Above: published in 1915, this photo shows Albanian hill tribesmen around a small campfire.
Hasan Prishtina is already an old hand at Kosovo uprisings. When the Ottoman Empire began losing control of its Balkan territories in 1908, he lost his position as an Albanian deputy and returned home to agitate for independence. He took an active role in the 1912 Albanian uprising, which led to that country’s nominal independence; in fact, he was very nearly the Thomas Jefferson of Kosovo, promulgating a fourteen-point plan for the vilayet to become an autonomous state where tribal custom (djibal) would replace modern courts.
But the Ottoman Empire was unable to support loyalists in Albania, and as the victors of the first Balkan War turned on each other in 1913, Serbs first conquered Tirana and then held on to Kosovo when they withdrew. Having cast off their Europe-imposed German princeling with the outbreak of the Great War, Albania remained a basket case incapable of defending its own sovereignty, much less imposing its national will on the larger and better-armed Serbs.
Prishtina thereafter turned to other backers for help ‘redeeming’ the province from its Serbian masters. Financed with Austrian gold by Tukish agents, one week ago he led a force of two hundred men into the border town of Zhur, killing forty Serbian soldiers and taking eight prisoners, including two officers. Though Prishtina was quickly joined by armed residents of three Albanian villages lying inside the border, there has been no relief or support coming from Austria — or Albania, for that matter. The Luma region does not rise to his banners. Today, a force of Serbian regulars arrives, forcing Prishtina to release his captives and run for the hills.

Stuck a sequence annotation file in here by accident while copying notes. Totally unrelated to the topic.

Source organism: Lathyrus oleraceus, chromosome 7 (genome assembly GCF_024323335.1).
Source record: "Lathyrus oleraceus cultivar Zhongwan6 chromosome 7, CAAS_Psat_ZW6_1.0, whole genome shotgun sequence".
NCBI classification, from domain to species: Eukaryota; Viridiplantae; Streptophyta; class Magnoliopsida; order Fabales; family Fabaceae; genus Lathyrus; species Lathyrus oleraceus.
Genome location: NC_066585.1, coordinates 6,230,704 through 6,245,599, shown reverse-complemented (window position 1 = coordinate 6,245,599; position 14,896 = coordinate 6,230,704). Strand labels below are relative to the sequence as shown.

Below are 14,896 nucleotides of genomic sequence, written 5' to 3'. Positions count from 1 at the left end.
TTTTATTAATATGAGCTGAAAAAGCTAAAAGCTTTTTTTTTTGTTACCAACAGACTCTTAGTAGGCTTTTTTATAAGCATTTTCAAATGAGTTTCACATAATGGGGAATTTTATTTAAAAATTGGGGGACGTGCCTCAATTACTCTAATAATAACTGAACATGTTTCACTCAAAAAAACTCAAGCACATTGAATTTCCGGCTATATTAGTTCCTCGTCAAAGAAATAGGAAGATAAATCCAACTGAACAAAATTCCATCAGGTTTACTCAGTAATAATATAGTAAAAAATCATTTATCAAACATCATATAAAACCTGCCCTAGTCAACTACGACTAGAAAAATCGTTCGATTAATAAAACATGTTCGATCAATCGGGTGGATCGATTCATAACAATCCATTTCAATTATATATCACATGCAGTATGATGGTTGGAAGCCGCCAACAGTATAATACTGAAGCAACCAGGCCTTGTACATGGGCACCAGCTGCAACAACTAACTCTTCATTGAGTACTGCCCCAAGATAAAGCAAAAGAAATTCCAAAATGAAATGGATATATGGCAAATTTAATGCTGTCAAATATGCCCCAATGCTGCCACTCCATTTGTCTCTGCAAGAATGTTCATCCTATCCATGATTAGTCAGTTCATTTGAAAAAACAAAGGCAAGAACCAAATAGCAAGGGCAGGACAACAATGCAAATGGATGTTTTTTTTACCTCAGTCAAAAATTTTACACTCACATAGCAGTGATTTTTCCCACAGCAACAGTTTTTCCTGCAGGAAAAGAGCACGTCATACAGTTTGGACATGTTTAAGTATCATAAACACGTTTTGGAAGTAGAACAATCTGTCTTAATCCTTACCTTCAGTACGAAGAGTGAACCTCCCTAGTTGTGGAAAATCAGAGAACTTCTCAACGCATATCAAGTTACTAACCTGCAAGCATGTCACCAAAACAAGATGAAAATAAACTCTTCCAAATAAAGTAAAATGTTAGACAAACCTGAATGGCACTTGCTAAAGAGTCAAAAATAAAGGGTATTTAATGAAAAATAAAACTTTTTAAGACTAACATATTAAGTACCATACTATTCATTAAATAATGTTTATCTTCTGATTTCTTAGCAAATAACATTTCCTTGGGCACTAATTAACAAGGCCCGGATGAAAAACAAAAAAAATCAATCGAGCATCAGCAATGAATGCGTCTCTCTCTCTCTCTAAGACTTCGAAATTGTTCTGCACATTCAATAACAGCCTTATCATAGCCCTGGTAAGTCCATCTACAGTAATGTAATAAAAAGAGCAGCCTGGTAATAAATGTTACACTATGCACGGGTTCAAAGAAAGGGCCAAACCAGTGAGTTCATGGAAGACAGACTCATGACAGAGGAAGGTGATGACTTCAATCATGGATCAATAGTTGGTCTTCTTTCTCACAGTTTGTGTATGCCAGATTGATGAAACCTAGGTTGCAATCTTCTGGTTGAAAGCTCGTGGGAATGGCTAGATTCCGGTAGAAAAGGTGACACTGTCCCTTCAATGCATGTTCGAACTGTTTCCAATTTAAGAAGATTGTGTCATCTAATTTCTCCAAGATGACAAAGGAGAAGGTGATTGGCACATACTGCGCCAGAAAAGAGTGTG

Johann von Pallavicini, the Hungarian ambassador to the Sublime Porte, has been informed that a total of eighty-six different Ottoman “emissaries” — mostly former Young Turks like Prishtina — have been sent to Albanian lands in the last two months by way of Sarajevo with the objective of fomenting a national uprising against Serbia. The Austrian consul in Scutari is just one part of the ‘diplomatic mission’ to pass out gold crowns and raise fighters.
Nor was Prishtina’s attack a total surprise, for Albanian strongman Esad Pasha Toptani is sharing intelligence with the Serbs. And why not? The Ottomans want him dead, while the Austrians and Hungarians want to drag his country into its third bloody, futile conflict in as many years. Albania is surrounded by enemies — avaricious, vicious and ambitious enemies. Born of competing imperial ambitions, this proxy war seems far from over, but Stephan Burián, the dual monarchy’s new Foreign Minister, tightens the imperial purse strings in April in an effort to keep the burgeoning Italian Empire from joining the alliance against the Central Powers.
By the time Italy has joined the war and Austrian policy changes, the Serbs have already taken matters into their own hands.
On the 29th of May, three echelons of 20,000 Serbian troops equipped with thirty-four mountain guns and field guns, as well as sixteen heavy machine guns, advance all the way to Tirana, securing the northern portion of the country. Thereafter, the Hapsburgs and Young Turks shift their efforts to fomenting resentment and stirring the tribesmen against the occupiers. During the Serbian Golgotha in December of 1915, when most of the Serbian nation is forced to retreat from their national territory, hundreds of thousands of soldiers and helpless civilians must march through Albania — where the hill fighters will set ambushes, rob refugees of food and possessions, and commit various criminal atrocities.
Yet the Albanian center never joins any uprising. In fact, with the arrival of Austrian troops, most Albanians join the human tide of dislocation. It is a hard, hungry time in the Balkans, and the people here are unwilling to trust outsiders. One can hardly blame them, for while the Ottomans ran Albania for centuries without ever improving the roads or water supplies, they did manage to leave a legacy of ethnic cleansing behind.
Hasan Prishtina never gives up on his dream. After he is refused a place at the postwar peace conference, he will continue to organize Albanian uprisings in Kosovo until he is finally assassinated at a café in Thessaloniki in 1933.